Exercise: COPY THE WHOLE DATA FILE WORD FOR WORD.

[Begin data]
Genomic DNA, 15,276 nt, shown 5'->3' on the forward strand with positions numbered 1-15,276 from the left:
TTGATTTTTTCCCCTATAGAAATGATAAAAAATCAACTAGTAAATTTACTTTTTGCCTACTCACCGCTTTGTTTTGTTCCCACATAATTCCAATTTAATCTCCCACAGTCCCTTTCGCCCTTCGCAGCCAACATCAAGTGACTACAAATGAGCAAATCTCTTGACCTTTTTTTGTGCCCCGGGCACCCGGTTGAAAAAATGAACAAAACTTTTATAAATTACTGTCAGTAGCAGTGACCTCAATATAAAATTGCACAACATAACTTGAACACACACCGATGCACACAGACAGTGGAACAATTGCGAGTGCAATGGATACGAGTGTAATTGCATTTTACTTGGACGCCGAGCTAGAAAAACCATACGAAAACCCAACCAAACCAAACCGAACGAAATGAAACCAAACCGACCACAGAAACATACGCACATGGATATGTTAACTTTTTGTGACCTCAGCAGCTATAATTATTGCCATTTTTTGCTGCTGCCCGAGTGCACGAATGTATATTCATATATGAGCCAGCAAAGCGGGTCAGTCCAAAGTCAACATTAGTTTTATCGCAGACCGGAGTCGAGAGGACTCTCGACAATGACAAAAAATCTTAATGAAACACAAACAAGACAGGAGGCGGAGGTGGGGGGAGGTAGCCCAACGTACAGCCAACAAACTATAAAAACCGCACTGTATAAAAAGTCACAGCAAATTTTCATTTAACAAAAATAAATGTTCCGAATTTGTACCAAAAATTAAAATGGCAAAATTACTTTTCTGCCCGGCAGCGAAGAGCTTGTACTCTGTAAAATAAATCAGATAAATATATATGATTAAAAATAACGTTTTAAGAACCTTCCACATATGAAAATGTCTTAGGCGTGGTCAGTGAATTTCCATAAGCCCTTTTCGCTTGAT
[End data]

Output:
Genomic DNA, 15,276 nt, shown 5'->3' on the forward strand with positions numbered 1-15,276 from the left:
TTGATTTTTTCCCCTATAGAAATGATAAAAAATCAACTAGTAAATTTACTTTTTGCCTACTCACCGCTTTGTTTTGTTCCCACATAATTCCAATTTAATCTCCCACAGTCCCTTTCGCCCTTCGCAGCCAACATCAAGTGACTACAAATGAGCAAATCTCTTGACCTTTTTTTGTGCCCCGGGCACCCGGTTGAAAAAATGAACAAAACTTTTATAAATTACTGTCAGTAGCAGTGACCTCAATATAAAATTGCACAACATAACTTGAACACACACCGATGCACACAGACAGTGGAACAATTGCGAGTGCAATGGATACGAGTGTAATTGCATTTTACTTGGACGCCGAGCTAGAAAAACCATACGAAAACCCAACCAAACCAAACCGAACGAAATGAAACCAAACCGACCACAGAAACATACGCACATGGATATGTTAACTTTTTGTGACCTCAGCAGCTATAATTATTGCCATTTTTTGCTGCTGCCCGAGTGCACGAATGTATATTCATATATGAGCCAGCAAAGCGGGTCAGTCCAAAGTCAACATTAGTTTTATCGCAGACCGGAGTCGAGAGGACTCTCGACAATGACAAAAAATCTTAATGAAACACAAACAAGACAGGAGGCGGAGGTGGGGGGAGGTAGCCCAACGTACAGCCAACAAACTATAAAAACCGCACTGTATAAAAAGTCACAGCAAATTTTCATTTAACAAAAATAAATGTTCCGAATTTGTACCAAAAATTAAAATGGCAAAATTACTTTTCTGCCCGGCAGCGAAGAGCTTGTACTCTGTAAAATAAATCAGATAAATATATATGATTAAAAATAACGTTTTAAGAACCTTCCACATATGAAAATGTCTTAGGCGTGGTCAGTGAATTTCCATAAGCCCTTTTCGCTTGAT